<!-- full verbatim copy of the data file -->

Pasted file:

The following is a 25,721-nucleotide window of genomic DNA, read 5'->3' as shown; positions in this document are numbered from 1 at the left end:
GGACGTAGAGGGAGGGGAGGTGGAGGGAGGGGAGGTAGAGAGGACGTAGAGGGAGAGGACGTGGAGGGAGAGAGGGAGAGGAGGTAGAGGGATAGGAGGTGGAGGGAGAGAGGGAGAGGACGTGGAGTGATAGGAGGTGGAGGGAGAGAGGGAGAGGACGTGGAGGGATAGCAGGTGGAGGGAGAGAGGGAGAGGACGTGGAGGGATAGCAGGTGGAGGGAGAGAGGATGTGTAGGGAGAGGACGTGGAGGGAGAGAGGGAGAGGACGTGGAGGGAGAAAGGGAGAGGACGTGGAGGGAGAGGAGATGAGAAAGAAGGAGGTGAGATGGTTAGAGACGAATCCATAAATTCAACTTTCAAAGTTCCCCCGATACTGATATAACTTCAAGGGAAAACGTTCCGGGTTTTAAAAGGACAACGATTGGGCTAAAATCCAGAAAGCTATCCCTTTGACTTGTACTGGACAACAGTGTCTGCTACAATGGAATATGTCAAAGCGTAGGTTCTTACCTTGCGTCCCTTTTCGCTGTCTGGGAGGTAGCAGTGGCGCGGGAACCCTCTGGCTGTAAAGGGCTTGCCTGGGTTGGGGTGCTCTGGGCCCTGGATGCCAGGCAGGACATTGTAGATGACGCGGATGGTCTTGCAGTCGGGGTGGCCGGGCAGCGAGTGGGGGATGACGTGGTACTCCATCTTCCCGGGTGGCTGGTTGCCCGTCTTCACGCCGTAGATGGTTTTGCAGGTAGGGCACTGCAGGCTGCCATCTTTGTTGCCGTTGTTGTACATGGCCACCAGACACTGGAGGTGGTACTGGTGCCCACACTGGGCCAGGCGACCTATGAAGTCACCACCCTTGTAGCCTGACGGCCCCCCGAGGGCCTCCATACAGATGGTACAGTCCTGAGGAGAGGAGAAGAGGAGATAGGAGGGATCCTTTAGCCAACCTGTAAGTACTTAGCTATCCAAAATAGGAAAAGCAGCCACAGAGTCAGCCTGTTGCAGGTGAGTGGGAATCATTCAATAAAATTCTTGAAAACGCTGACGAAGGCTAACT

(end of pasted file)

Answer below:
The following is a 25,721-nucleotide window of genomic DNA, read 5'->3' as shown; positions in this document are numbered from 1 at the left end:
GGACGTAGAGGGAGGGGAGGTGGAGGGAGGGGAGGTAGAGAGGACGTAGAGGGAGAGGACGTGGAGGGAGAGAGGGAGAGGAGGTAGAGGGATAGGAGGTGGAGGGAGAGAGGGAGAGGACGTGGAGTGATAGGAGGTGGAGGGAGAGAGGGAGAGGACGTGGAGGGATAGCAGGTGGAGGGAGAGAGGGAGAGGACGTGGAGGGATAGCAGGTGGAGGGAGAGAGGATGTGTAGGGAGAGGACGTGGAGGGAGAGAGGGAGAGGACGTGGAGGGAGAAAGGGAGAGGACGTGGAGGGAGAGGAGATGAGAAAGAAGGAGGTGAGATGGTTAGAGACGAATCCATAAATTCAACTTTCAAAGTTCCCCCGATACTGATATAACTTCAAGGGAAAACGTTCCGGGTTTTAAAAGGACAACGATTGGGCTAAAATCCAGAAAGCTATCCCTTTGACTTGTACTGGACAACAGTGTCTGCTACAATGGAATATGTCAAAGCGTAGGTTCTTACCTTGCGTCCCTTTTCGCTGTCTGGGAGGTAGCAGTGGCGCGGGAACCCTCTGGCTGTAAAGGGCTTGCCTGGGTTGGGGTGCTCTGGGCCCTGGATGCCAGGCAGGACATTGTAGATGACGCGGATGGTCTTGCAGTCGGGGTGGCCGGGCAGCGAGTGGGGGATGACGTGGTACTCCATCTTCCCGGGTGGCTGGTTGCCCGTCTTCACGCCGTAGATGGTTTTGCAGGTAGGGCACTGCAGGCTGCCATCTTTGTTGCCGTTGTTGTACATGGCCACCAGACACTGGAGGTGGTACTGGTGCCCACACTGGGCCAGGCGACCTATGAAGTCACCACCCTTGTAGCCTGACGGCCCCCCGAGGGCCTCCATACAGATGGTACAGTCCTGAGGAGAGGAGAAGAGGAGATAGGAGGGATCCTTTAGCCAACCTGTAAGTACTTAGCTATCCAAAATAGGAAAAGCAGCCACAGAGTCAGCCTGTTGCAGGTGAGTGGGAATCATTCAATAAAATTCTTGAAAACGCTGACGAAGGCTAACT